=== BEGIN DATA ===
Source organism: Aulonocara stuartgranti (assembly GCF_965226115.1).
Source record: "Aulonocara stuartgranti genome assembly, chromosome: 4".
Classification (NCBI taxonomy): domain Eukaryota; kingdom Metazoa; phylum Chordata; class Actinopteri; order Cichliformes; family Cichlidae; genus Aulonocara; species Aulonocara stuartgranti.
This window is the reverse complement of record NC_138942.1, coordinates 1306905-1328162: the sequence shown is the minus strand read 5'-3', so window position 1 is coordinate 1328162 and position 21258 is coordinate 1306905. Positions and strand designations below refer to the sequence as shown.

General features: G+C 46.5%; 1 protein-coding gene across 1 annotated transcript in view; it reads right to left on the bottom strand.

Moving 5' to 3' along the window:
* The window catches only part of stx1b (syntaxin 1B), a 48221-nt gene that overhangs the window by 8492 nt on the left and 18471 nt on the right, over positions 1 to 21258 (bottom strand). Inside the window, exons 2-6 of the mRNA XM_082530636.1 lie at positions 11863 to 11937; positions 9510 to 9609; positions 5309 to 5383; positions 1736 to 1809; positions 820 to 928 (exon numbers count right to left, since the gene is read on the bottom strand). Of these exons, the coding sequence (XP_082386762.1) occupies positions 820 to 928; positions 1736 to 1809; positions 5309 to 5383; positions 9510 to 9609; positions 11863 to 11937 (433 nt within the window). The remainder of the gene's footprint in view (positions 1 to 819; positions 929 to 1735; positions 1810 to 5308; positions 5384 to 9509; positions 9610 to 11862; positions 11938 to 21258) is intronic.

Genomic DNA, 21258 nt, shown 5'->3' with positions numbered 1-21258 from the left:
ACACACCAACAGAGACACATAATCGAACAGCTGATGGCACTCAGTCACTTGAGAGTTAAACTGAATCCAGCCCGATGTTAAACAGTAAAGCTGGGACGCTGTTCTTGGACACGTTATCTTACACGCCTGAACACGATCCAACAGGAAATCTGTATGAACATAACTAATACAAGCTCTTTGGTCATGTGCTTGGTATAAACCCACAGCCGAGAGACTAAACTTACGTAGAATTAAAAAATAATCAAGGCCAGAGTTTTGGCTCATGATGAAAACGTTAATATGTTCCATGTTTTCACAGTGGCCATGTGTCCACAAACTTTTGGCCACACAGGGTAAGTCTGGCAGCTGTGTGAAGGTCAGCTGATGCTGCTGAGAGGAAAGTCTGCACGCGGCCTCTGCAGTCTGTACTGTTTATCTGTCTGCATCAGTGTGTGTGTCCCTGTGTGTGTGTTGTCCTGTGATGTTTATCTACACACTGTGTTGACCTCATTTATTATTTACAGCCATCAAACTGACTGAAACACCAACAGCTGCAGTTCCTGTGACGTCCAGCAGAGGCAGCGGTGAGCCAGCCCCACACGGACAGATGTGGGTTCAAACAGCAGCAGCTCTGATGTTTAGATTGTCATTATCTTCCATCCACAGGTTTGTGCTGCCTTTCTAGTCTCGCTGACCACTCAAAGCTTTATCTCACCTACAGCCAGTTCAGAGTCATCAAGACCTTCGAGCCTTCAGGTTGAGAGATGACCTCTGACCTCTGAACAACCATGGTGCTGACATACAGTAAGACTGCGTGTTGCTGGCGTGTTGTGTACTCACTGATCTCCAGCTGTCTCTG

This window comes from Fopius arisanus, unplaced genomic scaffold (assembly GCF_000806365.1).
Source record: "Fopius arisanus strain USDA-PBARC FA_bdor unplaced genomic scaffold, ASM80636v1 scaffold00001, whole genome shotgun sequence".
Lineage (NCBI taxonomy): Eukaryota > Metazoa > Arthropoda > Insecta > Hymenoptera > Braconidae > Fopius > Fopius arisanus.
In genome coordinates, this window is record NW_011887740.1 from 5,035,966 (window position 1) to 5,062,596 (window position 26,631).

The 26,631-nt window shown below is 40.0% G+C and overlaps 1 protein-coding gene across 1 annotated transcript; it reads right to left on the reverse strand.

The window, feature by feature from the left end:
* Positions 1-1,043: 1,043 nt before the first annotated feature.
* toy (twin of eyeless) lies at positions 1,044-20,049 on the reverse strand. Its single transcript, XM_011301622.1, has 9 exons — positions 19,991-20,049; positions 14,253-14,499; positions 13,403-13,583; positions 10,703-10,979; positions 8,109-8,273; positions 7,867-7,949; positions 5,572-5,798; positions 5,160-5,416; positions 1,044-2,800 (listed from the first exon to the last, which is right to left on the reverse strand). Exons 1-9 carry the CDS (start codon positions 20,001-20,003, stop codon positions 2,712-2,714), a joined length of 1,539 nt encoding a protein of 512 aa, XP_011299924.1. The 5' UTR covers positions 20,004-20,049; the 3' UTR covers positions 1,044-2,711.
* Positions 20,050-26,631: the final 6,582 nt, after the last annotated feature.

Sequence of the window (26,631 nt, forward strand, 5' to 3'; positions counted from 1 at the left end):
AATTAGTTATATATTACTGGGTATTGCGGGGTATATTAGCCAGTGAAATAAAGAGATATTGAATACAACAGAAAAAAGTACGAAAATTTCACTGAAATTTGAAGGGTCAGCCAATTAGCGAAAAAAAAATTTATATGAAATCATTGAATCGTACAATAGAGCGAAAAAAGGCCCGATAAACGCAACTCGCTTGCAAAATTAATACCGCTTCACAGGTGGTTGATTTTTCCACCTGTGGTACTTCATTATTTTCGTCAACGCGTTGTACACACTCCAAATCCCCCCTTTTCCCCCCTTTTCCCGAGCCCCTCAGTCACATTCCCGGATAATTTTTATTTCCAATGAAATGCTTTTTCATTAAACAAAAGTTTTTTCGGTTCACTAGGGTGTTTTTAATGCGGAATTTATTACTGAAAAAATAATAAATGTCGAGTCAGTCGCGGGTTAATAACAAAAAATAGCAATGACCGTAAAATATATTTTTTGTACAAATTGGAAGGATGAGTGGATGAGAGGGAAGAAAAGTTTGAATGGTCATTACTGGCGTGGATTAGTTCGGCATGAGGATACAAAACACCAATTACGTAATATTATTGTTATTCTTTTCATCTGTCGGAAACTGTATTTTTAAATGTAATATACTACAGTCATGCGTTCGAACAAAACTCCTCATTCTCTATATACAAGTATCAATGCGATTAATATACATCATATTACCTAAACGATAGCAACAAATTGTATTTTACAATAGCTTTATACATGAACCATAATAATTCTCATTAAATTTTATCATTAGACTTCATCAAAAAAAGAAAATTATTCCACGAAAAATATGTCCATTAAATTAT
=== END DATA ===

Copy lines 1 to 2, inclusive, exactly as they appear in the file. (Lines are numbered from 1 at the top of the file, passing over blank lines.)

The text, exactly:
Source organism: Aulonocara stuartgranti (assembly GCF_965226115.1).
Source record: "Aulonocara stuartgranti genome assembly, chromosome: 4".